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Neural Interface Initiative: Functional organization of human speech cortex revealed by direct brain recordings
Friday, January 26, 2018,  4:00 -  5:00
Dr. Liberty Hamilton, Assistant Professor
Department of Communication Sciences and Disorders The University of Texas at Austin

A fundamental goal in the neurobiology oflanguage is to understand how acoustic information in speech istransformed intomeaningful linguistic content. To achieve this goal, researchers have employed model-based methods to determine how acoustic, phonetic, or higher order linguistic cues map onto neural representations. However,such approaches are limited in that they requirea prioriknowledge of the features to be modeled. In this talk, I show how we employed data-drivencomputational methods on anextensive set of high-density intracranial recordings from 27 patients to reveal the existenceofa spatially-localized region of the pSTGthat specifically parses acousticonsets. By combining unsupervised methods with model-based approaches, we relate these results to previous work on phonetic feature and spectrotemporalrepresentations. Our findings demonstrate a fundamental organizational propertyof the human auditory cortexthat has been previously unrecognized.
Context-dependent grid cell activity in the human entorhinal cortex
Dr. Zoltan Nadasdy, Research Scientist
The spatially periodic activity in the entorhinal cortex, ahallmark of ‘grid cells’ in the rodent brain, is considered evidence for an internal coordinate system of the world around us. These cells in the entorhinal cortex (EC), together with the hippocampus, allow for localizing ourselves relative to our environment. The three defining features of grid cell activity, scale invariance, orientation anchoring to distant cues, and a hexagonal tessellation pattern, suggest a robust context independence, confirmed by extensive research on rodents. Recent primate and human data validated the prevalence of spatial periodicity in the EC, yet the environmental-dependency of grid patterns has not been studied on primates. Patients implanted with electrodes in the EC for localization of non-tractable seizures performing virtual navigation tasks enabled us for the first time to investigate the relationship between grid geometry and environmental features. We argue based on direct single cell electrophysiology that, in contrast with rodents, the spatially periodic activity of human EC is highly context-dependent. Grids appear to linearly scale with the size of environments, orient to corners, and display a broad range of tessellation patterns, including Cartesian patterns. These results suggest that neurons in human EC are endowed with an adaptive flexibility and larger dependency on visual input than those observed in rodents. The novel properties of grid cells, together with the place cell system, provide a more accurate understanding of human spatial navigation that may take us a step closer to be able to decode positional information directly from the brain. This may open new perspectives with regards to implantable neuronal interfaces for the treatments of neurological disorders to repair the torn spatio-temporal fabric of episodic memory.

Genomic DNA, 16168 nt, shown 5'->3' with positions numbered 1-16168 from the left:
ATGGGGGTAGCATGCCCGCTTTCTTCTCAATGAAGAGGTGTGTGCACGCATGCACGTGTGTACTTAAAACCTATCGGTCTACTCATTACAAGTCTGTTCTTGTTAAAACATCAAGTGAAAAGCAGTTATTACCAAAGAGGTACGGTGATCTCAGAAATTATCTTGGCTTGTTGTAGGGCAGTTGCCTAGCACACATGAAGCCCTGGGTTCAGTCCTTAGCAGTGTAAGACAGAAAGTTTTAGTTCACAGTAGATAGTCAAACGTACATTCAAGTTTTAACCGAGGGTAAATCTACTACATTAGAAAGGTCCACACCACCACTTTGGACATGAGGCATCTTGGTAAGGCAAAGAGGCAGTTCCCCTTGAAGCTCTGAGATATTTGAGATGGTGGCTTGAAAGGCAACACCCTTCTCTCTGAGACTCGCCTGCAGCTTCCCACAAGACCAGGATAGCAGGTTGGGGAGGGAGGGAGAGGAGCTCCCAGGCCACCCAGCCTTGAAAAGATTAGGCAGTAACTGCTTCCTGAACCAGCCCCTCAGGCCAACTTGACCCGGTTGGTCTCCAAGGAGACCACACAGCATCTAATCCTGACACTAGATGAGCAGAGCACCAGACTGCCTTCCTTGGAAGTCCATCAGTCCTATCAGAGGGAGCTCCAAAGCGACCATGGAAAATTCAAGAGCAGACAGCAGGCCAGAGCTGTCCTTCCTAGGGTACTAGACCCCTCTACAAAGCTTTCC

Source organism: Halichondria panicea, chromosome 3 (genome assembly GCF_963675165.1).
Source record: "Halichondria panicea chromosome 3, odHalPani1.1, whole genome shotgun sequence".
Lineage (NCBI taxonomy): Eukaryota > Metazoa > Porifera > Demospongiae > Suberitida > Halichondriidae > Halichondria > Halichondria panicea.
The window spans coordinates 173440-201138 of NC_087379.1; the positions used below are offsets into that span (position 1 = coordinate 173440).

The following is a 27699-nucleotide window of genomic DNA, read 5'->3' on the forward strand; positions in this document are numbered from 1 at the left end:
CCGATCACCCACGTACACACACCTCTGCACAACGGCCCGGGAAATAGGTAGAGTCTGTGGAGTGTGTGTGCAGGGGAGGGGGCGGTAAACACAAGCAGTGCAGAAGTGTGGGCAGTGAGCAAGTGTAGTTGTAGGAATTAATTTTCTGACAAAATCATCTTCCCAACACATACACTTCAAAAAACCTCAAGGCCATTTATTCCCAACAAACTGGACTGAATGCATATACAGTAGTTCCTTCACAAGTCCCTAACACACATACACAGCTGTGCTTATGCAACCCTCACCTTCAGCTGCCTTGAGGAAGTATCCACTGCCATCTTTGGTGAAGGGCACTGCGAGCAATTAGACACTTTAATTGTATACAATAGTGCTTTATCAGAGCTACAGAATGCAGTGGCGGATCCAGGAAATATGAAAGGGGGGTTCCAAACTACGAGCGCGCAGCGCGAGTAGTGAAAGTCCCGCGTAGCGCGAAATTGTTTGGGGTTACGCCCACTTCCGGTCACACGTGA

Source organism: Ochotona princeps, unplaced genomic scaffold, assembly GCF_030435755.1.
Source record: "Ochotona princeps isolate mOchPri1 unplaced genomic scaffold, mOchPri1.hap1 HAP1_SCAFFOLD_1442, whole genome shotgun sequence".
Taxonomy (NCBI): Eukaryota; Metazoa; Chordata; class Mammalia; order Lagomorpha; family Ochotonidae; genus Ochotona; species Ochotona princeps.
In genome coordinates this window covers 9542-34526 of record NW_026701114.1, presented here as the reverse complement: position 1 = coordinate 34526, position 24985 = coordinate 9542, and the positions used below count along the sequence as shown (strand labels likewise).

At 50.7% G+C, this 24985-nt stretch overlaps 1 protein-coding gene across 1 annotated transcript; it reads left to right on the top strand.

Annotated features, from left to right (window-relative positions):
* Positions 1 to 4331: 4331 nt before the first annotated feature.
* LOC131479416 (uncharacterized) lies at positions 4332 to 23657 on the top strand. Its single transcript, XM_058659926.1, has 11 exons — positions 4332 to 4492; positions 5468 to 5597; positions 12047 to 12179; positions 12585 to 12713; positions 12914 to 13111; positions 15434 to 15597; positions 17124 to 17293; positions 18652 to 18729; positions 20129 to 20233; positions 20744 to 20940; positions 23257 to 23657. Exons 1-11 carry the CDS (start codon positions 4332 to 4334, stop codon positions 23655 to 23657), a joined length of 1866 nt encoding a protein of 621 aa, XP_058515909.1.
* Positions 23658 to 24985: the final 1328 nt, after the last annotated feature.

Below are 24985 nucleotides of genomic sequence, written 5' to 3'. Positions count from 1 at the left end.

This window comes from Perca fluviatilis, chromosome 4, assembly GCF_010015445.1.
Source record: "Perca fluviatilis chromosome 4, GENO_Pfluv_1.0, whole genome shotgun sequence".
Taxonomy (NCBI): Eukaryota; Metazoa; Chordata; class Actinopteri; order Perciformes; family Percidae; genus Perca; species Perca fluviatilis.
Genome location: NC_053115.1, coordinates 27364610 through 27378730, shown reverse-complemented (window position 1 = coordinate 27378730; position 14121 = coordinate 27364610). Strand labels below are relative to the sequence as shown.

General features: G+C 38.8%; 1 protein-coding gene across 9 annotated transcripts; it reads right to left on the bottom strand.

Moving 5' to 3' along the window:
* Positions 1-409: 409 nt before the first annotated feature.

Location  EER 3.646